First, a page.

Because she is a seasoned veteran of the agency, Haspel’s nomination is a “heartening development” for the agency, a former acting CIA director, John McLaughlin, said in an email.

Haspel must obtain approval by the Senate for her appointment to take effect, and two key Democratic legislators voiced some hesitation.

“It’s no secret I’ve had concerns in the past with her connection to the CIA torture program and have spent time with her discussing this,” Sen. Dianne Feinstein, a former chair of the Senate intelligence committee, said in a statement. Feinstein added that Haspel “has been a good deputy director” but will face further questioning.

Rep. Adam Schiff, ranking member of the House intelligence committee, said: “Given the enthusiasm the president has evinced for the use of torture during the campaign, it will be vital that Deputy Director Haspel answer specific questions about her views and whether she would comply with an order to restart the agency’s enhanced interrogation program.”

Both the CIA and the sprawling NSA have been hit by a handful of cases of devastating leaks, and in the NSA’s case the repeated arrest of insiders who divulged or spirited away secret documents.

The White House announced in February that Lt. Gen. Paul Nakasone, the Army’s current cyber chief, would take the reins of the NSA with the imminent departure of Adm. Mike Rogers. Nakasone will have his hands full at an agency reeling from arrests, leaks and rising threats around the globe.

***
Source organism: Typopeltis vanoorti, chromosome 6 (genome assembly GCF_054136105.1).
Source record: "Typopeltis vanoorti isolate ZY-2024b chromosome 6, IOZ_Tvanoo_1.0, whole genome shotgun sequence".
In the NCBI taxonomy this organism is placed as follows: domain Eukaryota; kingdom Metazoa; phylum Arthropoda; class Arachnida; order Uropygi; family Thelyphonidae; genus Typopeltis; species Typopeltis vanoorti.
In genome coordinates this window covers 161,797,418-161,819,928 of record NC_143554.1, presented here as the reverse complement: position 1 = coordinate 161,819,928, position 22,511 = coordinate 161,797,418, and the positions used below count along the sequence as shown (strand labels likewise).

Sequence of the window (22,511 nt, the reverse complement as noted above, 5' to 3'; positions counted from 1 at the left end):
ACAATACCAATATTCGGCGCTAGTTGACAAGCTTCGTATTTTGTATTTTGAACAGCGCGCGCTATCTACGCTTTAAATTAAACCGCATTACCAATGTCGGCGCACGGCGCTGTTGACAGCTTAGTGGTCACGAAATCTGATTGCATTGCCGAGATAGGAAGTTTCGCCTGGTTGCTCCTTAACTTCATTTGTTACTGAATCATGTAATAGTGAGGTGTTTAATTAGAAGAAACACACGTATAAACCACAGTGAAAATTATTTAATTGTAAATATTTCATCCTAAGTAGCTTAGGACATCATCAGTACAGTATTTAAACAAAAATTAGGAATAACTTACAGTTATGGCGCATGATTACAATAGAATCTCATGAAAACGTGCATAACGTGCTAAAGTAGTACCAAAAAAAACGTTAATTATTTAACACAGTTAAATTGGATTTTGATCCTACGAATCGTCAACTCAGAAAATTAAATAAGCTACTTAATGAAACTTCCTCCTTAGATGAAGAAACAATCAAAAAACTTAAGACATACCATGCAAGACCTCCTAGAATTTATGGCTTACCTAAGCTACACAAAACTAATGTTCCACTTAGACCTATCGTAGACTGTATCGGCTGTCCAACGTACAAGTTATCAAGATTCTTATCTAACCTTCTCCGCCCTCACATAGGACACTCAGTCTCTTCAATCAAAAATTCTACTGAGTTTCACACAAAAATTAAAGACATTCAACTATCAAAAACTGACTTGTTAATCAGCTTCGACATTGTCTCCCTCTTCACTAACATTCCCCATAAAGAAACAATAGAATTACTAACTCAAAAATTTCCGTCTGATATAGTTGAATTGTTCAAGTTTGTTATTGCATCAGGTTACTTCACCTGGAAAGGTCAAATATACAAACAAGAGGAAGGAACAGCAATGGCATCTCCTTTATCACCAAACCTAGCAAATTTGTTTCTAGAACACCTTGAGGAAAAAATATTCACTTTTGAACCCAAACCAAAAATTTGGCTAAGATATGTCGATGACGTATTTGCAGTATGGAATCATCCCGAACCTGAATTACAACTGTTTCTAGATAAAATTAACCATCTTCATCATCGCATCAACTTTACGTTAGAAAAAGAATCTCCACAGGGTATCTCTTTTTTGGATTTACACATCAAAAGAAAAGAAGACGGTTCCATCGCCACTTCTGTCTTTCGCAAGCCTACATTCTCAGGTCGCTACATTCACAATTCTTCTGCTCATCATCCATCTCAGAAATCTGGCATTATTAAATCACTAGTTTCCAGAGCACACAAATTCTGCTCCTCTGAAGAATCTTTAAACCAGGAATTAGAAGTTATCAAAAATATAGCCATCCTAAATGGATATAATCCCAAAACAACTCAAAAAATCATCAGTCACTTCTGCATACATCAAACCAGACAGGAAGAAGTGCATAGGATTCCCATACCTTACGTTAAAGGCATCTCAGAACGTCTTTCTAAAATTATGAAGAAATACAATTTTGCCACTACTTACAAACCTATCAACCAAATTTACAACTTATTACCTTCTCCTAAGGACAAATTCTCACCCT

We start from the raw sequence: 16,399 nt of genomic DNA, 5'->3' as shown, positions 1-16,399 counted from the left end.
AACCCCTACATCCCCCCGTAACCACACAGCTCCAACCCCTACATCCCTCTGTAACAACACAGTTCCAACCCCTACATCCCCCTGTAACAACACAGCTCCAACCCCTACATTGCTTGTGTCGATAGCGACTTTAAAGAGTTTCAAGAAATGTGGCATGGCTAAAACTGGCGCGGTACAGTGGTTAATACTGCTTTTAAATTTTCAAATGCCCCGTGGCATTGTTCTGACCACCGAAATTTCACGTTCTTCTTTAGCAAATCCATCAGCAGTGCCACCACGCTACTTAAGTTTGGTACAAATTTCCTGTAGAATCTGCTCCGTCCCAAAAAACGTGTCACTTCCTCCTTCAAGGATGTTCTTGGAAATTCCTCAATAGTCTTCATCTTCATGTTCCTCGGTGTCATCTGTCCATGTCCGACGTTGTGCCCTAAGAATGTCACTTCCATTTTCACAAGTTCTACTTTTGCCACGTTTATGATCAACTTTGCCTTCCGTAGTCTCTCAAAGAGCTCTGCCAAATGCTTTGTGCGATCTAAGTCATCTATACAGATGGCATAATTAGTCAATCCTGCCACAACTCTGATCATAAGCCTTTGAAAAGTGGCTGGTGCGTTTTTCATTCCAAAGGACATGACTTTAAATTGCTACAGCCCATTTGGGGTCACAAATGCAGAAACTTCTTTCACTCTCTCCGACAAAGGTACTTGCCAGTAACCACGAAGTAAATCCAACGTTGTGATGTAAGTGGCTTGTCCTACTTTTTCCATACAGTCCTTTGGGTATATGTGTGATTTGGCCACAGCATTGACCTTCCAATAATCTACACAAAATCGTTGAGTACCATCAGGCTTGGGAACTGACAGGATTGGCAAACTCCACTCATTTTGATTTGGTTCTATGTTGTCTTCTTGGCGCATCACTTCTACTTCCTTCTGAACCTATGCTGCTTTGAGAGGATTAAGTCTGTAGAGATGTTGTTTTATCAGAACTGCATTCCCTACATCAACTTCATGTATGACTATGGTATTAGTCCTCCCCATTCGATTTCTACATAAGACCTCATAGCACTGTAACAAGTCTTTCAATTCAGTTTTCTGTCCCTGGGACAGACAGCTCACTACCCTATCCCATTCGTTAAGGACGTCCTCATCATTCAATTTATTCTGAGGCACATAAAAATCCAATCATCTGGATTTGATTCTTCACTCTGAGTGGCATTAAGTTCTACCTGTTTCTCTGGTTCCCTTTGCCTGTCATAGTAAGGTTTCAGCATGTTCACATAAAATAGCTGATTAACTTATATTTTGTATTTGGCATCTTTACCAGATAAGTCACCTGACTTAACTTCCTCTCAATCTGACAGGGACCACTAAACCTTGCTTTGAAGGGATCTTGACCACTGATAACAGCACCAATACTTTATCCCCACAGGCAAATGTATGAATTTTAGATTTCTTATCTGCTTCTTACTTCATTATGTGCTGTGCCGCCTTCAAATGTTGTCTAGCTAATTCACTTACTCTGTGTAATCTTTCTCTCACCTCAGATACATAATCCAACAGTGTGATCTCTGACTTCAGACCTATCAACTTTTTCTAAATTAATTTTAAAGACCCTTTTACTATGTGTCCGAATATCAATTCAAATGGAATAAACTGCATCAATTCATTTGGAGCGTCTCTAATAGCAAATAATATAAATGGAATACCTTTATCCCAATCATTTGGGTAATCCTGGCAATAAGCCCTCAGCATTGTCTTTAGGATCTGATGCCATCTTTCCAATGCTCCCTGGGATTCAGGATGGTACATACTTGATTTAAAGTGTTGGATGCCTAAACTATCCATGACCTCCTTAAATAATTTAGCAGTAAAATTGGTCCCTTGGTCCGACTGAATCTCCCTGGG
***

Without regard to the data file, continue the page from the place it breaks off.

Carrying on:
“Morale is at an all-time low. People are leaving,” said one veteran who left the agency two years ago after more than a decade, and who insisted on anonymity. “The next person is going to face turning that around.”

Adm. Rogers had a rough run at the NSA, which he took over in 2014 in the aftermath of the devastating leaks by Edward Snowden, the NSA contractor who divulged numerous top-secret programs of direct monitoring of foreign leaders and extensive domestic surveillance. Snowden lives in exile in Moscow.

Snowden’s disclosures were shattering — and other blows followed.

In 2016, and again in 2017, the FBI arrested three contractors or former employees of the NSA for stealing classified material. And in the summer of 2016, a mysterious group, the Shadow Brokers, obtained top-secret exploits and cyber tools developed by the NSA, and began releasing them to the public. A few tools were used by cyber criminals in global attacks.

Security has grown more rigorous in the wake of the scandals at the NSA, which is nestled in the confines of suburban Fort Meade, Maryland. The agency is the nation’s premier agency for surveillance as well as for designing cyber weapons to penetrate and cripple U.S. adversaries.

“At some point, it becomes to feel like entering and exiting a prison more than a workplace,” said one former NSA cyber warrior, who also spoke on condition of anonymity.

He said he doubted the relentless bag checks would catch the next insider threat. “If you want to smuggle things in and out, you’re going to be able to do it,” he said.

The CIA, too, has been hit by leaks of secret documents and tools. A year ago, the radical transparency group WikiLeaks, which Pompeo later described as a hostile non-state intelligence agency, began releasing internal files on CIA cyber programs. It dubbed the leaks Vault 7.

Neither the CIA nor the NSA has publicly acknowledged making headway on finding those responsible for the thefts of the files and cyber tools from their respective agencies.